This is not so easy, but thanks to a local military historian and an interview with someone else on a military history website I can make a very good guess at the regiment they serve in and where they are currently stationed. I imagine if I hadn’t come to this topic cold, I could find more ways to search or, indeed, could make a few useful phonecalls at this point…
Google again. This time I search for both the name of the person in the tweet and the name of the tweeter. This brings up a profile on the website of a small business.
The “About Us” section has an entry about the tweeter. They are a member of staff. There is a profile picture (the same one used on Twitter), job title and some friendly information about them confirming: that they are married to the person mentioned in the tweet, how long they have been married, the names of their children, their email address and the organisations that they volunteer with in their spare time.
I Google (again) the name of an organisation I now know the group the couple volunteer for. It has a public Facebook page. One scan for the tweeter’s first name on that page uncovers comments left by a Facebook profile that the couple share.
Clicking onto the couple’s Facebook profile reveals that they must have Facebook’s recommended privacy settings. This means that all their past profile pictures are publicly visible. So, I now have a lovely family photo to go with the names of the couple and their children.
The couple have also been fantastically diligent with linking up with family members on Facebook. This means I now also get to see a list of profiles for the extended family. I learn the maiden name of the wife. It also turns out her mother has no privacy settings on her profile at all – her wall and all her photos are available to browse.
However, I don’t browse them.
I’ve gone from one tweet to knowing an entire family’s names, location, address, contact details, what they look like, how they are connected to the military and, potentially, where a part of the US army is coming under fire.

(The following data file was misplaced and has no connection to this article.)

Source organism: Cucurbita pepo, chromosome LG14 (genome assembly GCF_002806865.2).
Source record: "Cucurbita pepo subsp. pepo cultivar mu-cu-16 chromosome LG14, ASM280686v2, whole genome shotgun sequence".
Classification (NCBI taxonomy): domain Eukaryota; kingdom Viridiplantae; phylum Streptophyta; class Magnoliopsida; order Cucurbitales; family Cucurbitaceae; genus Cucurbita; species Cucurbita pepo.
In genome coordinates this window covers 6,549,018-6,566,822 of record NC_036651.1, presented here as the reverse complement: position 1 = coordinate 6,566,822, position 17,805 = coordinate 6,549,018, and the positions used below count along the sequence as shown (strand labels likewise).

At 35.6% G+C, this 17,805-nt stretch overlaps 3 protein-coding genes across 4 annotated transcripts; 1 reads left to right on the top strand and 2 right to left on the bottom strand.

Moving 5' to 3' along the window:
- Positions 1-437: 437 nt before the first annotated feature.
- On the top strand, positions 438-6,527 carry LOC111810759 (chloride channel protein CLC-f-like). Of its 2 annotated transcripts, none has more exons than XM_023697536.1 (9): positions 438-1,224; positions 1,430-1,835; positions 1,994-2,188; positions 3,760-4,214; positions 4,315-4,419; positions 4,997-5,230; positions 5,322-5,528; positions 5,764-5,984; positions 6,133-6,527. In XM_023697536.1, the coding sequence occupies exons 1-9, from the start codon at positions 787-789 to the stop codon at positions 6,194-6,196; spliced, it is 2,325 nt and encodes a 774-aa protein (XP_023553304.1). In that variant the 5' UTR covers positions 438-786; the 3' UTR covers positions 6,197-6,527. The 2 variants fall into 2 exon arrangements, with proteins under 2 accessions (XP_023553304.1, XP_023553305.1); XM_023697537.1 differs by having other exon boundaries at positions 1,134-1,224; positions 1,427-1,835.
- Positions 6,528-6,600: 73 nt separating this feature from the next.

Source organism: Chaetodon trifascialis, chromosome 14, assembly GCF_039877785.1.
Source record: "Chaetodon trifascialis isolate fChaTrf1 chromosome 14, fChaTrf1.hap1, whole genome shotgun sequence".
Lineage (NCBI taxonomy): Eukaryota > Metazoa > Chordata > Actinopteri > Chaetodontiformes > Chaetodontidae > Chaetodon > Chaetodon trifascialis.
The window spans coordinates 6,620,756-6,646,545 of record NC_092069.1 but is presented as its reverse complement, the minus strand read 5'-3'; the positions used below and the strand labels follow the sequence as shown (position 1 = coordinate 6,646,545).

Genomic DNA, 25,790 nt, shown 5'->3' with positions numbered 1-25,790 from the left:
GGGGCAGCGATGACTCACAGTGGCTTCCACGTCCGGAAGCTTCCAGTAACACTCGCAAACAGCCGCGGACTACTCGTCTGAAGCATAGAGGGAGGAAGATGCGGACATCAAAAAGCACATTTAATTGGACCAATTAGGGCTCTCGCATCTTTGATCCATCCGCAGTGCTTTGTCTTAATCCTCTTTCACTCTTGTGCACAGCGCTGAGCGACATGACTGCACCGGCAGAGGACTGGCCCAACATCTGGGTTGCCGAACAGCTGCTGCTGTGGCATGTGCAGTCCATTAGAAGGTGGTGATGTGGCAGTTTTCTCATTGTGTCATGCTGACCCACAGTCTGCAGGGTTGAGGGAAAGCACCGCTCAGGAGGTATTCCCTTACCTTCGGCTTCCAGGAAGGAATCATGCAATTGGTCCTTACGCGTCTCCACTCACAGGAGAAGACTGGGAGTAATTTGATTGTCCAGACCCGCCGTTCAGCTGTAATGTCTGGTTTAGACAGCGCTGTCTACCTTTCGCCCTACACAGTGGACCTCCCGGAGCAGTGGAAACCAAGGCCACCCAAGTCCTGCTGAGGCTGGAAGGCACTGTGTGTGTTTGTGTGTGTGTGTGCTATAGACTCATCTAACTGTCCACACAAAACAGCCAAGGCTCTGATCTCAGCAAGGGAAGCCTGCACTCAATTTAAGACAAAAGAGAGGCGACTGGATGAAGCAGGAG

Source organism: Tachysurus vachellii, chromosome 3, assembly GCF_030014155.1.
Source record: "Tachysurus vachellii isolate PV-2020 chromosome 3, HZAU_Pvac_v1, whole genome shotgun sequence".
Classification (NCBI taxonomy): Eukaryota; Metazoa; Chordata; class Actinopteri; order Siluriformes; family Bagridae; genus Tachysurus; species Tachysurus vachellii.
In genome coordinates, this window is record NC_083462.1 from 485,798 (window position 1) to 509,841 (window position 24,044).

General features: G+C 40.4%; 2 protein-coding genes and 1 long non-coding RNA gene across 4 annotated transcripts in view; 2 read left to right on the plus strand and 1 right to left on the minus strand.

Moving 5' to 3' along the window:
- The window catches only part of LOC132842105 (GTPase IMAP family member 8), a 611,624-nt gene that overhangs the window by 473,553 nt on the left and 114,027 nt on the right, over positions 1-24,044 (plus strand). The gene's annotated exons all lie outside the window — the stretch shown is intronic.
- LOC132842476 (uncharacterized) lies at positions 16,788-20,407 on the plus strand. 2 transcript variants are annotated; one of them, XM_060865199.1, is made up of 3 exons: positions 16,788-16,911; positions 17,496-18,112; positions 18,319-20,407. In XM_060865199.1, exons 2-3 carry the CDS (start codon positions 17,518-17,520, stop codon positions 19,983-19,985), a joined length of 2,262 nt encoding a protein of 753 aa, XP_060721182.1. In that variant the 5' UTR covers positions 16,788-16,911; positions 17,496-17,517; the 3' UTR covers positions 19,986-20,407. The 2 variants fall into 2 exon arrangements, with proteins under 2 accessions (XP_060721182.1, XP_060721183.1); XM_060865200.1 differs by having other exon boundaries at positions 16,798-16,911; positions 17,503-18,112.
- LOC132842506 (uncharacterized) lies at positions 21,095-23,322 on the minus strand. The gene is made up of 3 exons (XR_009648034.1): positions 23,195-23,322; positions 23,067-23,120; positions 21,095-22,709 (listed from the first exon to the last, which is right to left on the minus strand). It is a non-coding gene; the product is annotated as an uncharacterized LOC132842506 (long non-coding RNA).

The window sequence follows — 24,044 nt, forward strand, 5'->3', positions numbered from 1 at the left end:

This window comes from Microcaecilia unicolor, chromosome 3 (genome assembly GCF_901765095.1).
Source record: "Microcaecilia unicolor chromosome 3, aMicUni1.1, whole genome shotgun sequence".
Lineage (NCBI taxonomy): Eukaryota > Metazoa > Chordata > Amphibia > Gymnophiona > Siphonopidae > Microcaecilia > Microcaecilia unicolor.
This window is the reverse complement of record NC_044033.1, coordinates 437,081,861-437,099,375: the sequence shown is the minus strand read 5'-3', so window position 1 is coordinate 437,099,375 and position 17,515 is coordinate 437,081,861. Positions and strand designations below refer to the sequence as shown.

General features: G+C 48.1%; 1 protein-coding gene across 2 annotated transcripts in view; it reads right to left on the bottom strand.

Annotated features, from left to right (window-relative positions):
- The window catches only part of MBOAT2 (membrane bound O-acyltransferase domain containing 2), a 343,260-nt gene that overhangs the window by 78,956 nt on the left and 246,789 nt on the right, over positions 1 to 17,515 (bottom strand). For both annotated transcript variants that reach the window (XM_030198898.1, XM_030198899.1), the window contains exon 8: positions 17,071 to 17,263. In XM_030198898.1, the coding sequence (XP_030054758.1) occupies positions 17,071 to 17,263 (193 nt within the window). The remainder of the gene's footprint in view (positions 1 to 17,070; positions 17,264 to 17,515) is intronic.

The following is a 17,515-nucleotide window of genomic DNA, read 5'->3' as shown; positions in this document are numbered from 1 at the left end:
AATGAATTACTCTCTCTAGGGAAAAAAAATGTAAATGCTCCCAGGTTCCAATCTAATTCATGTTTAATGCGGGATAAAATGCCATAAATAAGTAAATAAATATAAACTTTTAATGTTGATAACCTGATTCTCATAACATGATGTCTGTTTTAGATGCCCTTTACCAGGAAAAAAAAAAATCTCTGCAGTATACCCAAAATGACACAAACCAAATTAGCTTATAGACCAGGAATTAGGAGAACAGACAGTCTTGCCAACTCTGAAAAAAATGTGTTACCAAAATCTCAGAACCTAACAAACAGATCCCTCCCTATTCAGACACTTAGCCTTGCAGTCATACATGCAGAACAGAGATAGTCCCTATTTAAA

I stop there because I am already completely freaked out by just how far I’ve already got from a few Google searches.
It’s easy to say it’s incumbent on the individual to protect their own privacy, but it’s hard to see how we can always stop this type of jigsaw identification of people online. Sometimes people are mentioned online without them even knowing. Certainly having stricter default Facebook privacy settings would help, but it’s not the only answer.
The PCC has started to issue guidelines to journalists about how they use information from social media profiles in their stories and anything obtained online is still subject to the “public interest” test. However, the “reasonable expectation of privacy” guidance doesn’t feel that well tested yet – especially when you can easily build up a picture of someone from fragments from numerous public websites. I’d be interested to get some more information about the law in this area.
Even if it had, I am sure there are those who would still be interested in using this type of technique for their own purposes and would not feel bound by any ethical code…
"Although I do not remember the specific incident, this sounds highly probable. I thoroughly enjoyed working with Nigel Kennedy, whom I remember with affection. Additionally, since I was in my twenties, I'm sure it was not the only incident of the kind; we all do idiotic things when young. I am not a very good dancer and must apologise to any and all journalists who were forced to watch me dance that night at Ronnie Scott's."